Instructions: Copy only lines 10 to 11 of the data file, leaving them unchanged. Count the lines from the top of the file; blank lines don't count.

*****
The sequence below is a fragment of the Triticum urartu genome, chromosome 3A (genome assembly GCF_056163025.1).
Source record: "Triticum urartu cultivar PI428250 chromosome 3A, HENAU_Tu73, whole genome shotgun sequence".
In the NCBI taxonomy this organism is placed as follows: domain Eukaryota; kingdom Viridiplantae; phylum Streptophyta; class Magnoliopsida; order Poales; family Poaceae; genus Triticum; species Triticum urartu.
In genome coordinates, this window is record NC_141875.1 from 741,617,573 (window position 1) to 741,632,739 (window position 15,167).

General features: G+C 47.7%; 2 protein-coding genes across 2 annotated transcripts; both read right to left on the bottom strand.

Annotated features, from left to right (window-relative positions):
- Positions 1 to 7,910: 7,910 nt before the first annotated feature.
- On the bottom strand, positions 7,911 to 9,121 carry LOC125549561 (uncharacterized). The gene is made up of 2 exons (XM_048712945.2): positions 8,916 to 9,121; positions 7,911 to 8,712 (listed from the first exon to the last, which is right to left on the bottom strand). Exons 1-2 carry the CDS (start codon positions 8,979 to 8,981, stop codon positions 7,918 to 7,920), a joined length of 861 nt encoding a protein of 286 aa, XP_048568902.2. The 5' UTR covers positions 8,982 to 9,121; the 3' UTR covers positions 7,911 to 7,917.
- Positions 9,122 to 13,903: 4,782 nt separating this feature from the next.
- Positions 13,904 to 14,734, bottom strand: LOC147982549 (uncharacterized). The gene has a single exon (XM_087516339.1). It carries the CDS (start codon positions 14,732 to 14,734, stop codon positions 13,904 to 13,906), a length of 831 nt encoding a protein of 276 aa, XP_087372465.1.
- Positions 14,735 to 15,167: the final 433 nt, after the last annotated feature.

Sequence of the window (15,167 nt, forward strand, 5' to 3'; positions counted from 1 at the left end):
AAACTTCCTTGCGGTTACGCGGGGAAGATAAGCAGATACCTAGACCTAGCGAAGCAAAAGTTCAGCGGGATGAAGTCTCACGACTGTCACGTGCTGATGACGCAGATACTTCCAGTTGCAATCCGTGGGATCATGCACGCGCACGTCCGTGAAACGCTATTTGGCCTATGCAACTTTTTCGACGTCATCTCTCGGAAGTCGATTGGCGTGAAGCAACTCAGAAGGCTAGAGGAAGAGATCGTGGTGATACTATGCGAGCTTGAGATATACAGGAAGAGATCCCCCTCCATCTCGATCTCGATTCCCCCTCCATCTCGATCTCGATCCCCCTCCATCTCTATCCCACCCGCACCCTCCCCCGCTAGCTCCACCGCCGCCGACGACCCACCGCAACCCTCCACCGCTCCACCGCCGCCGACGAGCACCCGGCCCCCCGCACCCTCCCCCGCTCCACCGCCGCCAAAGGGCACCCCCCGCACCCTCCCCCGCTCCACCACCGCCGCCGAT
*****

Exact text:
- Positions 13,904 to 14,734, bottom strand: LOC147982549 (uncharacterized). The gene has a single exon (XM_087516339.1). It carries the CDS (start codon positions 14,732 to 14,734, stop codon positions 13,904 to 13,906), a length of 831 nt encoding a protein of 276 aa, XP_087372465.1.
- Positions 14,735 to 15,167: the final 433 nt, after the last annotated feature.